A Massachusetts state senator is pushing legislation that would study video games and their possible link to violent crime. Sen. William Brownsberger (D-Belmont) has proposed legislation (S 168) to create a special commission to investigate the influence of violent video games and to find if there is a connection with real world violence.
"As a legislator, I don’t know the answer to this question," Brownsberger said during a hearing on the bill Wednesday before the Joint Committee on Economic Development and Emerging Technologies.
Critics of the bill are lining up fast, and have accused Brownsberger of using "inflammatory language" in his bill such as "killing games" and "rampage killing" to prejudice any meaningful study of the issue. One of those critics is advocacy group Media Coalition:
"We’re concerned the commission proposed has the potential to be politicized and has conclusions built into the language," said David Horowitz, executive director of the Media Coalition.
Horowitz says that the music of Duke Ellington, comic books and dime store novels were all the target of moral panic in the past, and video games are now experiencing a similar vilification without proof.
Opponents also says that Massachusetts doesn't need to conduct a study of its own because there is already plenty of research about the topic.
Patrick Lynch, a consultant to the Entertainment Software Association and the former attorney general of Rhode Island, told lawmakers this week that the video game industry has been a leader in self-regulation through the ESRB ratings system for video games and marketing safeguards unseen in other entertainment industries.
"There is no causal link between playing video games and psychological or neurological harm to minors," Lynch told the committee.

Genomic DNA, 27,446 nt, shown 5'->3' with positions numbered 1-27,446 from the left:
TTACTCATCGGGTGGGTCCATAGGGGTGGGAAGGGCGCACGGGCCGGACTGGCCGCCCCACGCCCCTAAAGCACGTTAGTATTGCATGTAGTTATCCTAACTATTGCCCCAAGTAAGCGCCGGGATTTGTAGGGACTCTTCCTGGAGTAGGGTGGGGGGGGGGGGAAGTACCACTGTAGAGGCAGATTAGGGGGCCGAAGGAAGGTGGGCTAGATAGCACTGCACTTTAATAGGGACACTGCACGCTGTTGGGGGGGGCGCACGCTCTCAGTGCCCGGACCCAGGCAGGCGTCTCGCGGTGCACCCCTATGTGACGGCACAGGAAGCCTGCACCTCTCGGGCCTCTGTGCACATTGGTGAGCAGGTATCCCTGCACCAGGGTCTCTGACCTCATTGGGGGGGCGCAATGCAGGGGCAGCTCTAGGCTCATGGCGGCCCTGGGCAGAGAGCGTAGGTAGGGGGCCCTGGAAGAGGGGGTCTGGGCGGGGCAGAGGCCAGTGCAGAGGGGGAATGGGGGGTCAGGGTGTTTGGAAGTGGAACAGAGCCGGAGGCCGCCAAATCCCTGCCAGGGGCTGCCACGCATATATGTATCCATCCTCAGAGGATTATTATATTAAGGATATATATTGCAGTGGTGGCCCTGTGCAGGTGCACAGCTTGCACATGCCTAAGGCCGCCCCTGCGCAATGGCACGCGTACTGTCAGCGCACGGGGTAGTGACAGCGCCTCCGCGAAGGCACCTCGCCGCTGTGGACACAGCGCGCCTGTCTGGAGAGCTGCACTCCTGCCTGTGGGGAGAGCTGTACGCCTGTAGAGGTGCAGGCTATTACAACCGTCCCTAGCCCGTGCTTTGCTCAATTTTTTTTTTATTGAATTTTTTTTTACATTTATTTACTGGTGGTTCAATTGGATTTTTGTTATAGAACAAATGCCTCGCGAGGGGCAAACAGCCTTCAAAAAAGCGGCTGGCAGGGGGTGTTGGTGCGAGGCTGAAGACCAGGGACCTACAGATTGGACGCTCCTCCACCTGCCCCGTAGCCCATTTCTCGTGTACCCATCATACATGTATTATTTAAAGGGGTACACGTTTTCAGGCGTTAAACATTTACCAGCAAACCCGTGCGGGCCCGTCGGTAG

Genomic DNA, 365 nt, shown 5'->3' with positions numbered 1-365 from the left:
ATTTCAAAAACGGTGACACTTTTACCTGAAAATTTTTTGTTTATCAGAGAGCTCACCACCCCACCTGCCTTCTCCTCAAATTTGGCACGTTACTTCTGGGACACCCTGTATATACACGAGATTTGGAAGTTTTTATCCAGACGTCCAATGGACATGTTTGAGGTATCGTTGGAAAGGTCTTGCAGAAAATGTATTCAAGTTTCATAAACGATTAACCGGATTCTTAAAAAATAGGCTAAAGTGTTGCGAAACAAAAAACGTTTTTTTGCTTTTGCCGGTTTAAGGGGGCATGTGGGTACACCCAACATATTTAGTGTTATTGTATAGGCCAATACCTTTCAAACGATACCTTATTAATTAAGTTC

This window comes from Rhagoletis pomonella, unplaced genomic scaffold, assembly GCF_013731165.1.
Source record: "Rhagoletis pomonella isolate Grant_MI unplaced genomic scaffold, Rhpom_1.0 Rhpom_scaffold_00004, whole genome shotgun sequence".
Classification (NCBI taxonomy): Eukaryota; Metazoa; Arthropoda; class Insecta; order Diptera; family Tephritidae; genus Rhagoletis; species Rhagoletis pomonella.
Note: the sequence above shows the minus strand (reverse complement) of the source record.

Industry insiders also warned lawmakers that a study could ultimately harm the industry in Massachusetts and discourage college graduates from seeking jobs and expanding the video game industry in the state.
On the other side of the issue, Boston Children’s Hospital pediatrician Dr. Michael Rich said there is evidence to suggest a correlation between "extensive exposure to violence and desensitization toward violence."
“What we see repeatedly is that exposure to violent media is not causal, but we don’t have a causal link between smoking and lung cancer either,” Rich said.
Rich also said that he is more concerned with bullying in schools than school shootings – hinting that media is somehow influencing children to be more aggressive at school.
“I’m more concerned about the bullying that occurs every day in the schoolyard than school shootings,” Rich said.
Sen. Gale Candaras, D-Wilbraham, co-chair of the Economic Development Committee, agreed with critics about the language of the bill, noting to Brownsberger during the hearing that he needed to "focus a little more.”
Mass Live has more reactions from state lawmakers, but it's clear that the majority of them do not understand the subject or the fact that there is a fairly large number of companies in the state that make video games and bring revenue into the state.
Source: Mass Live